Traditional Archery Talk Trad-bows here!


Old 10-27-2011, 09:13 PM
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Join Date: Oct 2011
Posts: 1
Default Newbie

I have been hunting with compounds for 10 years and need something new. i want a recurve bow but know nothing about how buy the right bow, much less equipment or how to shoot the thing correctly!
Does anyone have any tips to find decent resources? i don't trust my local archery store, they are all about selling me a brand new $800 compound after telling them numerous times i wasn't interested.
dudeabides42 is offline  
Old 10-27-2011, 10:26 PM
Join Date: Sep 2011
Posts: 78

There are tons of web sites where you can get some information and most larger libraries have a few good books on the subject.

The best thing, in my opinion, would be to find a pro shop that deals with traditional archery gear. They would be able to help you and, usually, have a few bows you could try, maybe even some used equipment, to start out with. Most importantly, they can put you in touch with other traditional shooters, a club, or, maybe, custom bowyers in the area. With this information, you might be able to shoot a variety of different bows.

Some companies, like Black Widow, have a plan where you can try a bow before you buy one (basically, you buy it, shoot it and, return it for a refund).

Do the research, shoot some bows, and don't get over bowed to start out. There's nothing more discouraging that blowing a grand on a custom take down with an extra set of limbs and finding that the old used Puma hanging in your garage (the one you bought used for $25.00 25 yrs. ago) shoots better for you.
olfatguy is offline  
Old 10-28-2011, 07:11 AM
Boone & Crockett
Join Date: Feb 2003
Location: Mississippi USA
Posts: 15,296

To me, the hardest part is getting started--there are tons of opinions, and you don't have a clue who to listen to. Books and videos aren't reliable--one of the more popular "beginner" books doesn't even define "Fast Flight" accurately. If you have store within reasonable driving distance that carries traditional gear, they may help...but those are few and far between.

Here's my advice--take it for what it's worth. Unless you just have money to burn, start with a cheap bow like the Samick Sage. It's inexpensive, but a good shooter and has a warranty. I wouldn't go any heavier than 40# or so at your draw length. Arrows can be aluminum or carbon--doesn't really matter, as long as they aren't too light (can damage the bow--go with at least 8 grains of arrow weight per pound of draw weight). For example, you can get XX75 Gamegetters or Carbon Express Predator II's pretty cheap. Use feathers and at least 125 grain points.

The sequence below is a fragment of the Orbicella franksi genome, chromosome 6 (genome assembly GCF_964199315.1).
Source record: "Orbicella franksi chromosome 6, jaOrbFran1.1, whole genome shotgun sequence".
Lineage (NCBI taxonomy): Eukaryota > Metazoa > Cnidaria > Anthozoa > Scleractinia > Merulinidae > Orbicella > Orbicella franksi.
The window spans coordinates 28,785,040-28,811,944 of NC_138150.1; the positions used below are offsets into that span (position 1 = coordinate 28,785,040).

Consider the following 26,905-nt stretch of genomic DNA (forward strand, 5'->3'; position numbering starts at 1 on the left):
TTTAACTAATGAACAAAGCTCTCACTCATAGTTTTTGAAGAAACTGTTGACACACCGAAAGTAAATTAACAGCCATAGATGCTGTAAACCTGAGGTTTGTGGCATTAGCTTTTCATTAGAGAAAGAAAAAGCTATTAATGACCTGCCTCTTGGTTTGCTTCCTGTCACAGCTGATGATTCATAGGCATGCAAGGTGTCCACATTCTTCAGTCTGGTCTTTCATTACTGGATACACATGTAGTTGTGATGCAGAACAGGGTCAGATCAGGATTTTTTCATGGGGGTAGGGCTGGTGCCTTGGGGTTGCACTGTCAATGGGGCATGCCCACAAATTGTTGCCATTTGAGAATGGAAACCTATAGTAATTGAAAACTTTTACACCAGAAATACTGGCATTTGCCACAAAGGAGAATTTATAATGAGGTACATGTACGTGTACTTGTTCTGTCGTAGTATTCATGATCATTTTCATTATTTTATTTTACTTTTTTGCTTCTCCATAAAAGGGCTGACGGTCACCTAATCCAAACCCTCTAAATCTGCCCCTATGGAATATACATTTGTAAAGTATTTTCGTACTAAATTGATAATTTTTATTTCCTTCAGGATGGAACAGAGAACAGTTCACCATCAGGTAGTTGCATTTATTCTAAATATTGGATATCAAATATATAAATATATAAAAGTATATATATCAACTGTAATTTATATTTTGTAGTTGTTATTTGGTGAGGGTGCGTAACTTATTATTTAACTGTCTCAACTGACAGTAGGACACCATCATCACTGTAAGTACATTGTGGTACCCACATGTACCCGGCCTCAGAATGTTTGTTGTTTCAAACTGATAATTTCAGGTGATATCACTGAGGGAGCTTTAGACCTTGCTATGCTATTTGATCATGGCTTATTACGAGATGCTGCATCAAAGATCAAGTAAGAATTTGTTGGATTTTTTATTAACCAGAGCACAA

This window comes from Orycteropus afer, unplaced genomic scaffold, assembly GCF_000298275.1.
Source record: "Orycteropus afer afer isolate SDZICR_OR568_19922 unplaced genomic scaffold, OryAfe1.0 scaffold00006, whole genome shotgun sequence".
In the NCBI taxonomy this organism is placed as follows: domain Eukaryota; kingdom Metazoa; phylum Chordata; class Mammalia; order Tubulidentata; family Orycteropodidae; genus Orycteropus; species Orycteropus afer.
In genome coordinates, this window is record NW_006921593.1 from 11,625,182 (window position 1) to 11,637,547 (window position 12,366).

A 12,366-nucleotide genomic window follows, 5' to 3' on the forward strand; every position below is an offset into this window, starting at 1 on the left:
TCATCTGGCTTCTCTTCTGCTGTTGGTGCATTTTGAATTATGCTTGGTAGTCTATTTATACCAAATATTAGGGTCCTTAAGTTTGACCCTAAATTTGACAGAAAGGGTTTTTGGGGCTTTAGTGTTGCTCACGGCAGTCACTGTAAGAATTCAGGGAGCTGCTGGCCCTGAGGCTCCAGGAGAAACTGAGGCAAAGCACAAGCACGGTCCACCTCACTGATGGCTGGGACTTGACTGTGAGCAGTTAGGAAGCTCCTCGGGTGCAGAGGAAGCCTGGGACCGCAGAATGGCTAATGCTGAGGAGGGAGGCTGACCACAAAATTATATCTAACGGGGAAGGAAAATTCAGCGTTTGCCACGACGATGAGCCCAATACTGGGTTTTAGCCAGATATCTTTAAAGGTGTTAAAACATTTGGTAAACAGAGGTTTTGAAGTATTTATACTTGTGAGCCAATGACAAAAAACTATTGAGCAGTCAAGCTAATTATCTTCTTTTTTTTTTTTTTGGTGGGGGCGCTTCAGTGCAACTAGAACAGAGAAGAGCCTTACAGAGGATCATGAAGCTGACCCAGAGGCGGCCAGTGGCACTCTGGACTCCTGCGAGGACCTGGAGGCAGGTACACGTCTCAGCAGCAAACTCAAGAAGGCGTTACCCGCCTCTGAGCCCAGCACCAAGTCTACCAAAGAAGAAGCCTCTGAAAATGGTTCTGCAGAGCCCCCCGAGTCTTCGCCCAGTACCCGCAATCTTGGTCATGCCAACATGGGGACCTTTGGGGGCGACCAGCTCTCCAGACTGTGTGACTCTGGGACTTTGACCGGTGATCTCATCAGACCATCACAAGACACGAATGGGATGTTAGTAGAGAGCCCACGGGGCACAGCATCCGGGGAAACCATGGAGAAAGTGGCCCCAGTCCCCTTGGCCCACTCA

Get good shooting instruction. The best video I know of is "Masters of the Barebow, Volume III". If you can get a coach, that would be great too, but the video will help a lot.

Don't worry about perfect arrow flight, tuning, etc. at first. Work on form and consistency--you can only tune as well as you can shoot. Start close, work your way back.

You may want to get heavier limbs (they are cheap for the Sage), but I wouldn't invest in an expensive bow (custom or otherwise) for at least a year. This will give you time to figure out what you like, what works for you, etc.

Good luck! If I can help, let me know.

LBR is offline  
Old 10-28-2011, 07:40 AM
Nontypical Buck
Join Date: Nov 2008
Location: Adirondacks
Posts: 1,305

Check into local archery clubs/shoots in your area.They often have trad members who will be more than willing to help.
Bernie P. is offline  
Old 10-28-2011, 08:17 PM
Nontypical Buck
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Join Date: Nov 2007
Location: Titusville Florida
Posts: 1,727

A couple of years ago I picked up a Shakespeare Sierra recurve for $40 on e-bay. It's just like the one I used as a teenager back in the 70's. Shakespeare made a decent line of bows that were reasonably priced. My bow is 52" long and that's about as short as I'd want to go, or the string will start pinching your fingers. Just search e-bay for shakespeare archery, they made bows in many different lengths. Look at listings with lots of pictures and look for cracks and twisted limbs. There's no reason to spend more than $50 on one that'll get you started. I like a 45# draw weight for hunting.

3rivers archery is a good place to pick up accessories.
Centaur 1 is offline  

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